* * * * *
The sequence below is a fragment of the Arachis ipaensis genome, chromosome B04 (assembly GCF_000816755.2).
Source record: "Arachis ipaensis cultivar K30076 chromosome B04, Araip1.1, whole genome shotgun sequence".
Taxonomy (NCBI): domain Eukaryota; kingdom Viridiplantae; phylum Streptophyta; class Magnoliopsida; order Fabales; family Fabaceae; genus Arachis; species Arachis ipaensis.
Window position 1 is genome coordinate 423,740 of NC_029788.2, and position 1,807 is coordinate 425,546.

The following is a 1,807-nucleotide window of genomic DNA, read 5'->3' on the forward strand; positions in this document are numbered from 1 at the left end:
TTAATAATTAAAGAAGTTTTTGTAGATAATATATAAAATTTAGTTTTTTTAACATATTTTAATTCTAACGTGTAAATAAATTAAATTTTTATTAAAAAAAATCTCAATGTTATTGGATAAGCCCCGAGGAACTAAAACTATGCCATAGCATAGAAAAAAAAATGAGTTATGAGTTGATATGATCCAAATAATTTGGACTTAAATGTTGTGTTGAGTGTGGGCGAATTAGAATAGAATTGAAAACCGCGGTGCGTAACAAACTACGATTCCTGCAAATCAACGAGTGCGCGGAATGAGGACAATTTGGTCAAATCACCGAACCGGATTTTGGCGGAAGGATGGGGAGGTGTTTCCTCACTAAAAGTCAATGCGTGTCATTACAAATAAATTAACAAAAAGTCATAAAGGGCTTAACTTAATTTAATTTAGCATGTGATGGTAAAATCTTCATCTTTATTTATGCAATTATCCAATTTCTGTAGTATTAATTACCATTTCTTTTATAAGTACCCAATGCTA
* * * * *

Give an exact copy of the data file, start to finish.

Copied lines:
The sequence below is a fragment of the Arachis ipaensis genome, chromosome B04 (assembly GCF_000816755.2).
Source record: "Arachis ipaensis cultivar K30076 chromosome B04, Araip1.1, whole genome shotgun sequence".
Taxonomy (NCBI): domain Eukaryota; kingdom Viridiplantae; phylum Streptophyta; class Magnoliopsida; order Fabales; family Fabaceae; genus Arachis; species Arachis ipaensis.
Window position 1 is genome coordinate 423,740 of NC_029788.2, and position 1,807 is coordinate 425,546.

The following is a 1,807-nucleotide window of genomic DNA, read 5'->3' on the forward strand; positions in this document are numbered from 1 at the left end:
TTAATAATTAAAGAAGTTTTTGTAGATAATATATAAAATTTAGTTTTTTTAACATATTTTAATTCTAACGTGTAAATAAATTAAATTTTTATTAAAAAAAATCTCAATGTTATTGGATAAGCCCCGAGGAACTAAAACTATGCCATAGCATAGAAAAAAAAATGAGTTATGAGTTGATATGATCCAAATAATTTGGACTTAAATGTTGTGTTGAGTGTGGGCGAATTAGAATAGAATTGAAAACCGCGGTGCGTAACAAACTACGATTCCTGCAAATCAACGAGTGCGCGGAATGAGGACAATTTGGTCAAATCACCGAACCGGATTTTGGCGGAAGGATGGGGAGGTGTTTCCTCACTAAAAGTCAATGCGTGTCATTACAAATAAATTAACAAAAAGTCATAAAGGGCTTAACTTAATTTAATTTAGCATGTGATGGTAAAATCTTCATCTTTATTTATGCAATTATCCAATTTCTGTAGTATTAATTACCATTTCTTTTATAAGTACCCAATGCTA